“Everyone was really disappointed after the first Test,” admitted Furlong, adding: “They bossed us a little bit around that sort of ruck area and two or three defenders out so they probably got over the gain line really easy.”

“Conditions [last Saturday] probably, not forced them, but controlled them into playing in that way again same as us. It was very hard to hold on to the ball or try to offload as well. We knew we would have to be on top of our game there.”

Rectify

“There were lads probably trying to rectify a few wrongs and I think everyone is pretty pleased with the physicality levels. Again, you are coming back to Auckland in the third Test decider, it’s going to have to be right up there again or even push it on a bit further to match them up front again next week.”

Last Saturday Furlong had another big game in the coalface, carrying strongly and tackling big, if not quite to the same levels as in the first Test. But, recalling how Joe Moody got under him when the All Blacks did a number on the Lions at scrum time in the build-up to the first Rieko Ioane try, Furlong was also part of a stronger scrummaging unit last Saturday.

Following on from the Crusaders game and the first Test, this was the third time these two frontrows had gone toe to toe, with more of the same on the cards in the series decider. Furlong has been directly opposed by Moody on three occasions already on this tour, and Wayne Crockett off the bench, and a fourth tête-à-tête seems inevitable.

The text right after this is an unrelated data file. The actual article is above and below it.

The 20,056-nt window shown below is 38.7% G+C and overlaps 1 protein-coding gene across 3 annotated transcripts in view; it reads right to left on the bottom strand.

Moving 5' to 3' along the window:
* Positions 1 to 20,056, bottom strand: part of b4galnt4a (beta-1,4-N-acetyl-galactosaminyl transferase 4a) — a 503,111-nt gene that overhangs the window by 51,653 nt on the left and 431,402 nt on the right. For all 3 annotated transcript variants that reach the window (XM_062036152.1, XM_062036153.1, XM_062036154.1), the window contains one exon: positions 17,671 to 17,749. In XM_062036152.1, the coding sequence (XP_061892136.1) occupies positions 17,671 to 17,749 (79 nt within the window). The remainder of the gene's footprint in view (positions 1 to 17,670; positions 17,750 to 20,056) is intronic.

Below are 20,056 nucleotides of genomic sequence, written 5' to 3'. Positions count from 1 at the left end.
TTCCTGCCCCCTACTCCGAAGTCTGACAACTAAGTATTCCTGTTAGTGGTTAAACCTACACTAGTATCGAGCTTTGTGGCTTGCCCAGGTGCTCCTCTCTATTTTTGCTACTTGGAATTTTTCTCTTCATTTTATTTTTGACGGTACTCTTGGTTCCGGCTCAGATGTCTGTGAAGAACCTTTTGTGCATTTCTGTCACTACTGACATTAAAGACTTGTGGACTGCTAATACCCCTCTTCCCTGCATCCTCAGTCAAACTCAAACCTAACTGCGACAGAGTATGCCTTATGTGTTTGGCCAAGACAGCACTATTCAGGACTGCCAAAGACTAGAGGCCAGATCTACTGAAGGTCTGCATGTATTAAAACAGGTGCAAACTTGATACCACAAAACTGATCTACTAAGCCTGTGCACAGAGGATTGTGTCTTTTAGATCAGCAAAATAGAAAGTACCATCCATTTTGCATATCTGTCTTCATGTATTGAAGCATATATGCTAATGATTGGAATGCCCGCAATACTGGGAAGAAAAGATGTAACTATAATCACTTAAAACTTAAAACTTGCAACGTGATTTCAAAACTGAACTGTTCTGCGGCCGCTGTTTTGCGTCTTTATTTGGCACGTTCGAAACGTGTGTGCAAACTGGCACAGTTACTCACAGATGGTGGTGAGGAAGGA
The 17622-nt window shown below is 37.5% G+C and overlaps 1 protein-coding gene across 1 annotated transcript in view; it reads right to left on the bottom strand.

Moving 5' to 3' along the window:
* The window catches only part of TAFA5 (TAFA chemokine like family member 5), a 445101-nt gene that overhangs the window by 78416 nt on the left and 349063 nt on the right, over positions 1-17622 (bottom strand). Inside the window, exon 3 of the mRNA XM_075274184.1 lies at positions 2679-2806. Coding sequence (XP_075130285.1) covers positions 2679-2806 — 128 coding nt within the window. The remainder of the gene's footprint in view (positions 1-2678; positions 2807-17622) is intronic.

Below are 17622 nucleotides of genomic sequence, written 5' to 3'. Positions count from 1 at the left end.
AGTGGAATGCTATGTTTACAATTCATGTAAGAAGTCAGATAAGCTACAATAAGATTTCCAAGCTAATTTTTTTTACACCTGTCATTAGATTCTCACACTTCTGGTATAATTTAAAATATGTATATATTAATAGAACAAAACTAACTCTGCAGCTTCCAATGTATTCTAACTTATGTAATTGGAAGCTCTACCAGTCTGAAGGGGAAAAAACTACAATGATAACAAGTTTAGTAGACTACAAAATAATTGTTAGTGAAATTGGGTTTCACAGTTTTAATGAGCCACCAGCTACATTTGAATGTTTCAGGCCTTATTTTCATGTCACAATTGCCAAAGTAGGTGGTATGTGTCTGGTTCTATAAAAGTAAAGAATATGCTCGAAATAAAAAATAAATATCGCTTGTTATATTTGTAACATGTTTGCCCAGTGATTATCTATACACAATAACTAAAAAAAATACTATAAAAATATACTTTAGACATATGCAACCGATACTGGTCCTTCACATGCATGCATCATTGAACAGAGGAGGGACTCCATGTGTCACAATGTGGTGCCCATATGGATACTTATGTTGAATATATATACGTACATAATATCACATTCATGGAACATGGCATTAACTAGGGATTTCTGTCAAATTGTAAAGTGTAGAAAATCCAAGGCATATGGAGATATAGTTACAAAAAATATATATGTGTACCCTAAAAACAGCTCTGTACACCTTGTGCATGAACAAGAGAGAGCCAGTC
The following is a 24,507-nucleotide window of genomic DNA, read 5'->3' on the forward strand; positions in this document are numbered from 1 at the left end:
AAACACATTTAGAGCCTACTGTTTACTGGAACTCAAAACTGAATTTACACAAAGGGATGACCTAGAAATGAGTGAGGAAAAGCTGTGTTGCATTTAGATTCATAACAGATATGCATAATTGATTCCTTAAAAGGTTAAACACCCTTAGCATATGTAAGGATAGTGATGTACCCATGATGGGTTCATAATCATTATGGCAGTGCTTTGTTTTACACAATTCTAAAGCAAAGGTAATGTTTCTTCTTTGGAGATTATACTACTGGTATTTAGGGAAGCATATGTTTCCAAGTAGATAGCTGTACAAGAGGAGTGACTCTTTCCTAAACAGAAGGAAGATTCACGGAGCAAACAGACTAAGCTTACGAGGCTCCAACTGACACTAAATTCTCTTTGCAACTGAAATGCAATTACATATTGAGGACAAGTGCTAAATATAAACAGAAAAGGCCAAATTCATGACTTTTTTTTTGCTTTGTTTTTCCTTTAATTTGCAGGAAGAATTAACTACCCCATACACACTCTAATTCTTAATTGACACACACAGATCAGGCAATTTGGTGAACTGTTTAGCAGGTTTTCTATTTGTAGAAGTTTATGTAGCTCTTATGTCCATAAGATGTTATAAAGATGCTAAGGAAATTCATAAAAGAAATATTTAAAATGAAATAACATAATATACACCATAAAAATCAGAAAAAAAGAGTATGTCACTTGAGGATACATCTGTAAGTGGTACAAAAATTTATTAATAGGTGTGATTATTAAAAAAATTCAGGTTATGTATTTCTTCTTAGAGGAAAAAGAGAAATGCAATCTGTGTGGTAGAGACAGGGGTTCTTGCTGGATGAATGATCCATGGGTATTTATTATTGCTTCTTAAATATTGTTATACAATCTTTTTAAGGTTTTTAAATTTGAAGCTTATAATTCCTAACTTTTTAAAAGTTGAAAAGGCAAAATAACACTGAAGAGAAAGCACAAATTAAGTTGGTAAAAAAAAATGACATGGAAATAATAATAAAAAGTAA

“It’s unusual to play that regularly. I don’t think the All Blacks scrum gets the credit from the outside world that we would give it because believe me they are a very, very strong unit. Sometimes you are really holding on and you are scrapping to hold parity in there, especially on your ball it’s hugely competitive and it’s sort of a weird dynamic when you are playing each other so often.

Huge challenge

“You probably get used to little things, you go to the next match and they try to bring something a little bit different and you are countering. It’s all sort of tit for tat but at the end of the day it’s always hugely competitive and a huge challenge for us as a frontrow. They have been together for a long time and played a lot of games together, be that with the Crusaders or the All Blacks.”

Sam Warburton mentioned the Lions’ 16th man immediately after the second Test in reference to the 20,000-strong Red Army. Amazingly, Eden Park had not been sold out completely prior to the second Test, but one imagines it will be now and that last Saturday’s result ought only to swell the Lions’ support.

“It would be a completely different sort of mood, not only within the group but the fans as well if we hadn’t won,” said Furlong.

“It’s very important. It sets up a huge game next weekend. You see the numbers out at the game, you hear them in the stand and that support carries when the going gets tough.

“Believe me it is pretty tough, in terms of that first half yesterday and coming towards the end of the game their noise lifted you and when you need a pick-up they are right here behind you. It’s brilliant.”